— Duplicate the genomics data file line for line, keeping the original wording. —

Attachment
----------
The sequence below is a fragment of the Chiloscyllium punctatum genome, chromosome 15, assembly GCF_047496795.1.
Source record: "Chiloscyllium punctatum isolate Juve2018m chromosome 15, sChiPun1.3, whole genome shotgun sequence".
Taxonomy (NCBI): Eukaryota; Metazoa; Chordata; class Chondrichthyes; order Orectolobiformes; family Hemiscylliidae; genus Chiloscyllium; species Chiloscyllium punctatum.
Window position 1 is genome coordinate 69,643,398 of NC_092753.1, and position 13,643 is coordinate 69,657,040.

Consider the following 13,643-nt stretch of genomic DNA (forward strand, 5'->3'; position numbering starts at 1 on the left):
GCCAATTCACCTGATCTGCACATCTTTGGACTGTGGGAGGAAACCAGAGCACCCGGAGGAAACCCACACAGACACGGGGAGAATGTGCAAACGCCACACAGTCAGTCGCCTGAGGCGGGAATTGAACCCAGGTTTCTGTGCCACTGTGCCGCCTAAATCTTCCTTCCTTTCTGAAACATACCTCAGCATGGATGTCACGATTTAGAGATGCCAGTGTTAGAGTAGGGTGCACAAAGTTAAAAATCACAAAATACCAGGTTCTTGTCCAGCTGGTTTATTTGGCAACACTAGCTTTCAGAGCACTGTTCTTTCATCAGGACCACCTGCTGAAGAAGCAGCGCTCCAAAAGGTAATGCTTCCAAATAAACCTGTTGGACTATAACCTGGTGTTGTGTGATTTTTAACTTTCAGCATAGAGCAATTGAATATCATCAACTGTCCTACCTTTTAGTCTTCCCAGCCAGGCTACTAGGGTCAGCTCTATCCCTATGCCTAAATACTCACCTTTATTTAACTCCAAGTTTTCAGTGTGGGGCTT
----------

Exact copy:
The sequence below is a fragment of the Chiloscyllium punctatum genome, chromosome 15, assembly GCF_047496795.1.
Source record: "Chiloscyllium punctatum isolate Juve2018m chromosome 15, sChiPun1.3, whole genome shotgun sequence".
Taxonomy (NCBI): Eukaryota; Metazoa; Chordata; class Chondrichthyes; order Orectolobiformes; family Hemiscylliidae; genus Chiloscyllium; species Chiloscyllium punctatum.
Window position 1 is genome coordinate 69,643,398 of NC_092753.1, and position 13,643 is coordinate 69,657,040.

Consider the following 13,643-nt stretch of genomic DNA (forward strand, 5'->3'; position numbering starts at 1 on the left):
GCCAATTCACCTGATCTGCACATCTTTGGACTGTGGGAGGAAACCAGAGCACCCGGAGGAAACCCACACAGACACGGGGAGAATGTGCAAACGCCACACAGTCAGTCGCCTGAGGCGGGAATTGAACCCAGGTTTCTGTGCCACTGTGCCGCCTAAATCTTCCTTCCTTTCTGAAACATACCTCAGCATGGATGTCACGATTTAGAGATGCCAGTGTTAGAGTAGGGTGCACAAAGTTAAAAATCACAAAATACCAGGTTCTTGTCCAGCTGGTTTATTTGGCAACACTAGCTTTCAGAGCACTGTTCTTTCATCAGGACCACCTGCTGAAGAAGCAGCGCTCCAAAAGGTAATGCTTCCAAATAAACCTGTTGGACTATAACCTGGTGTTGTGTGATTTTTAACTTTCAGCATAGAGCAATTGAATATCATCAACTGTCCTACCTTTTAGTCTTCCCAGCCAGGCTACTAGGGTCAGCTCTATCCCTATGCCTAAATACTCACCTTTATTTAACTCCAAGTTTTCAGTGTGGGGCTT